5. Video Tour
Using My Maps students could add markers along a route of say…..Ferdinand Magellan. Students could create videos, or record their voice and actually embed them into a marker for others to learn about what happened at that spot on his travels.
Now….because this is Google…..of course you can share a map just like you can a Google Doc. Now you have 10 students working on 10 different explorers all of them adding their routes and videos to the same map. From there we can start to see patterns of routes, patterns of where explorers were going and what they were trying to do. Now we can start asking questions and as we find answers to them we create videos and add more information back to the world.
6. Create a map for your community
My Maps isn’t new. In fact I’ve been creating maps for different purposes since about 2007! Here’s a map that I created for friends that came to visit while we lived in Shanghai, China from 2005 – 2008. Are you studying your community? Your country? Your state/province? Why not create a map for others based on your favorite places to eat, visit, play, etc.
7. Create a route
We’re talking real skills here! Here’s a route I created when my wife and I visited Croatia last year. We had never been to Croatia before and didn’t know the roads or how long we should expect to drive between our destinations. Using My Maps we were able to create a route from hotel to hotel and get a really close approximation of the driving time we would have each day. So cool and digital maps has now forever changed the way you travel!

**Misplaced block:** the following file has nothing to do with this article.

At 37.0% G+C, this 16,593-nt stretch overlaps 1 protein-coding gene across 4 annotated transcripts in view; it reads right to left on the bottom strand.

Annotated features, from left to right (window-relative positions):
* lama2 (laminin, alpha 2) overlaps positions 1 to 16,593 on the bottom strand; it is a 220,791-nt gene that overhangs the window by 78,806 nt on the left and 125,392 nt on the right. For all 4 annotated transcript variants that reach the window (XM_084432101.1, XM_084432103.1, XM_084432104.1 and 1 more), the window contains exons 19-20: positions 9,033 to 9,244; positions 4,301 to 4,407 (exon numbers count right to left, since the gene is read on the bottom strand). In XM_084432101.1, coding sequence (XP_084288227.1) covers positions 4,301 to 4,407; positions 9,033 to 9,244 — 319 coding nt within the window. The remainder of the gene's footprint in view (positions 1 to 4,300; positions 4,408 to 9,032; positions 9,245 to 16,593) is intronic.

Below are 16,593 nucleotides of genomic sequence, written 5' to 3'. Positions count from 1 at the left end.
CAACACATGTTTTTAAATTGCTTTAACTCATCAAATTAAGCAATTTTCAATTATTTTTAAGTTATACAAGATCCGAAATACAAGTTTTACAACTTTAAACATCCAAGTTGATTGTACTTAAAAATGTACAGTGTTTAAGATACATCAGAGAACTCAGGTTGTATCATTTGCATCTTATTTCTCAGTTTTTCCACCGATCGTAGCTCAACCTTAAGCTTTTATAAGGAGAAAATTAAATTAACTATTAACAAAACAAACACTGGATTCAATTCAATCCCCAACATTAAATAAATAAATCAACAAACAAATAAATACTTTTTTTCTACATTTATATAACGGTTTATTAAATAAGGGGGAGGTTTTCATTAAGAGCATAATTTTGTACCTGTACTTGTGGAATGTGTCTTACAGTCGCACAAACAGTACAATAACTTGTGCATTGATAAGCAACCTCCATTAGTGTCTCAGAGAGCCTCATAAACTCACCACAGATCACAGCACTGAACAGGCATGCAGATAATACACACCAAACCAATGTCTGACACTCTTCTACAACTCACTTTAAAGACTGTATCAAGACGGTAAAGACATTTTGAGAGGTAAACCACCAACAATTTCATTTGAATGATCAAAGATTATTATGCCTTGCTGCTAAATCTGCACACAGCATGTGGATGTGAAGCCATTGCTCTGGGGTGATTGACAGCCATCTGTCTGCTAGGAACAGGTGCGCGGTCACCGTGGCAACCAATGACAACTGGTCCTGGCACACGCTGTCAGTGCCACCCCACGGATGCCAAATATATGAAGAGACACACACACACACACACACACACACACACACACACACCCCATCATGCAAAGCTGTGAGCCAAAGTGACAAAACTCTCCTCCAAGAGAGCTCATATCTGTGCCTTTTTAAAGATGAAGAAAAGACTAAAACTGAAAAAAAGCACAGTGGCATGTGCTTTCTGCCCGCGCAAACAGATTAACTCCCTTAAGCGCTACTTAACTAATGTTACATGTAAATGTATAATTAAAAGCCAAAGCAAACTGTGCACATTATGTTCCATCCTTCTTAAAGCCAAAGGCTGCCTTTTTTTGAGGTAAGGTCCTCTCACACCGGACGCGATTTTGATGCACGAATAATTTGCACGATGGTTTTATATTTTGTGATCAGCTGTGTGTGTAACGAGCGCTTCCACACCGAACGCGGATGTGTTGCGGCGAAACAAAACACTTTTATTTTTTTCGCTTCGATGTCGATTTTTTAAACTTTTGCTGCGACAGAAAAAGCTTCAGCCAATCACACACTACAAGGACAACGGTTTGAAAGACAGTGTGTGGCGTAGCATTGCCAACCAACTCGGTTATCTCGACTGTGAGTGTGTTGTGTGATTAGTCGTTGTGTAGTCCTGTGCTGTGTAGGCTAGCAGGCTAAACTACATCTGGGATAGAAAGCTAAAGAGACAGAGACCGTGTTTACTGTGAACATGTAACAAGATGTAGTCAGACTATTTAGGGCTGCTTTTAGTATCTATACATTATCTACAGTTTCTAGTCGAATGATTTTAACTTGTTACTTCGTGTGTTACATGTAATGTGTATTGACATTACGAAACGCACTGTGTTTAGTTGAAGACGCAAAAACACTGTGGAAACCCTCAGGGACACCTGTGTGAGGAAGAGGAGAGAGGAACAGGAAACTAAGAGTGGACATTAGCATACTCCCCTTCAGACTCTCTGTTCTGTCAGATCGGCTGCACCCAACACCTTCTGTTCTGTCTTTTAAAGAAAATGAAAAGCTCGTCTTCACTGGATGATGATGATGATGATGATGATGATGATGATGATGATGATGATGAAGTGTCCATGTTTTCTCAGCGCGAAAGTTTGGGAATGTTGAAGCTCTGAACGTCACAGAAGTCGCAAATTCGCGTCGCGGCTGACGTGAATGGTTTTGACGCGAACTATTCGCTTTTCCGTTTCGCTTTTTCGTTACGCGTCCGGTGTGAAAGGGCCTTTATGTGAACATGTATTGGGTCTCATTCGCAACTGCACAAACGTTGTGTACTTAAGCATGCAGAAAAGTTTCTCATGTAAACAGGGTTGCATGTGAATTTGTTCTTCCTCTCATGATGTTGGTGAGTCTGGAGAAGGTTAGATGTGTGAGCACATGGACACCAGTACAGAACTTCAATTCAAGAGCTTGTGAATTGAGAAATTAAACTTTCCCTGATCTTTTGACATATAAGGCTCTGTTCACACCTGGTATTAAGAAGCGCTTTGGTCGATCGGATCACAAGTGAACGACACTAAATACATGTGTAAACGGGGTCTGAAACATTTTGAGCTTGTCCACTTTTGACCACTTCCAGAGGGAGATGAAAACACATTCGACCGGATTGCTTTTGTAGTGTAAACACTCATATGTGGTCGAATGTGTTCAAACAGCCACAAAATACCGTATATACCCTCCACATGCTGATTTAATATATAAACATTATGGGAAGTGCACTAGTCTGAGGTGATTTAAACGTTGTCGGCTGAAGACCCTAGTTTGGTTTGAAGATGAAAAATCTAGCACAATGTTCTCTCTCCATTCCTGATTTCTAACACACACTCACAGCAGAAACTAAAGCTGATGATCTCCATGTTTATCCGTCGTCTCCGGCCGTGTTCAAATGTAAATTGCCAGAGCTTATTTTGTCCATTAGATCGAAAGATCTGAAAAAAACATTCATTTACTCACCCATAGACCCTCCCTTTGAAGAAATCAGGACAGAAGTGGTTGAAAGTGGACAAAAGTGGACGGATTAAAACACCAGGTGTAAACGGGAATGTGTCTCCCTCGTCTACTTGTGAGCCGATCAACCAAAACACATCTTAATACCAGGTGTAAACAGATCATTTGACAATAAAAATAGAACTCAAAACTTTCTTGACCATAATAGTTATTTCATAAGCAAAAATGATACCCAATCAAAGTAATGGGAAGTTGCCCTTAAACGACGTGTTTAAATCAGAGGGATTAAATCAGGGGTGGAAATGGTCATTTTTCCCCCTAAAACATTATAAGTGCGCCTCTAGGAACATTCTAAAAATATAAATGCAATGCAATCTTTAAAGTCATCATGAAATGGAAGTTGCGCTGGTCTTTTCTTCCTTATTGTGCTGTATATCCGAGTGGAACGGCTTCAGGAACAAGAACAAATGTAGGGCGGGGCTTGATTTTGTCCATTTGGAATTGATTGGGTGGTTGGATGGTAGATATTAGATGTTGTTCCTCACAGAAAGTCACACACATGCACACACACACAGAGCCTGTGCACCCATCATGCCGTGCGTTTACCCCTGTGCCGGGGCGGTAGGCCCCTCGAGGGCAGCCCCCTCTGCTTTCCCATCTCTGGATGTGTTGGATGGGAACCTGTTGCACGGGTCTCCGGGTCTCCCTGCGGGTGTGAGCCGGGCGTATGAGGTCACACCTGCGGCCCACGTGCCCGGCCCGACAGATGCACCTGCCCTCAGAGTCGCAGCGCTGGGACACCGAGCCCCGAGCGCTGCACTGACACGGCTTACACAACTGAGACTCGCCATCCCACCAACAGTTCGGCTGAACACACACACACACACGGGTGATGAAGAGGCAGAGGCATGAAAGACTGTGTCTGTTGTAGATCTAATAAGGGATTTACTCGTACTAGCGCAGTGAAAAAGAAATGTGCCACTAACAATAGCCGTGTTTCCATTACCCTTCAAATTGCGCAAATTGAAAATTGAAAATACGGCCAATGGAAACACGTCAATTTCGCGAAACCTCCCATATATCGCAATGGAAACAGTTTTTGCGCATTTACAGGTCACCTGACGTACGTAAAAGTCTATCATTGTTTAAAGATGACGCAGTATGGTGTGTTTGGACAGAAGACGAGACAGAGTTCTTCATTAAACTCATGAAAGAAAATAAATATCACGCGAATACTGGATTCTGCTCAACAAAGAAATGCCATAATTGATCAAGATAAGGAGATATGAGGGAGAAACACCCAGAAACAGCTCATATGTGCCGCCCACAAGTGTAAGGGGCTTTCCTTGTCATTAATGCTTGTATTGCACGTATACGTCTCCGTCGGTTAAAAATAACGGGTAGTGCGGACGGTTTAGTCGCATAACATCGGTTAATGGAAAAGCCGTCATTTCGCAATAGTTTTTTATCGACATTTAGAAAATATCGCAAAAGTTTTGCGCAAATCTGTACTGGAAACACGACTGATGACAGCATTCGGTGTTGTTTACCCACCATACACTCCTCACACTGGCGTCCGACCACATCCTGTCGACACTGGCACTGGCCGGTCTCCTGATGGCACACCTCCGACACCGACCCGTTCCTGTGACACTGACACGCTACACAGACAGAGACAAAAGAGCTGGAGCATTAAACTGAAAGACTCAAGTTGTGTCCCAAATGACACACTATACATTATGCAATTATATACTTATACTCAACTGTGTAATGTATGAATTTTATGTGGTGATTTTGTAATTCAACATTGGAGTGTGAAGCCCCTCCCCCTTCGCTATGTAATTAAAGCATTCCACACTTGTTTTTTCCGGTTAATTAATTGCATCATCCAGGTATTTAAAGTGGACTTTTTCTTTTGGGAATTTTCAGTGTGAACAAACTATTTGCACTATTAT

8. Measure Distance and Area
In My Maps you get the ability to draw straight lines to see the distance between two points anywhere in the world. Better yet is the ability to draw out an area. Ever wonder just how big Russia really is? What if you draw an area map around your country and then move that area over Russia. How many of your countries do you think fit in Russia? In China? On the continent of Africa?
9. See your World in 3D
My Maps allows you to export your map in KML format. Funny….cause Google Earth allows you to import KML files to give you high resolution images of all your information in a 3D space. Expanding the conversation, expanding knowledge about our world…and beyond.
10. Mobile Maps
Google Maps is downloadable on every mobile device I know of and My Maps is as well (Android, iOS)! So now you can create maps and use maps on your phone, tablet, watch? No need to have a class set of laptops when every students has a phone in their pocket. Here’s the problem…..this is number 10 and now that we have the ability to make and read maps on a mobile device that has GPS on it…..we just opened up a whole new way to engage with information, create information, and teach students the skills they’ll need for their future in a digital mapping world!
Yes…..paper maps days are numbered. Sure they’ll be around for awhile yet but really…that’s for our generations not theirs. They might never touch a paper map…never have to be frustrated with trying to fold it back up, worry about it ripping or whether or not it’s up to date. I know, I know….we loved our paper maps. But it’s time to let them go and embrace a new digital mapping world. For the sake of our students and their future.
Happy Birthday Google Maps….may you continue to lead me around our world!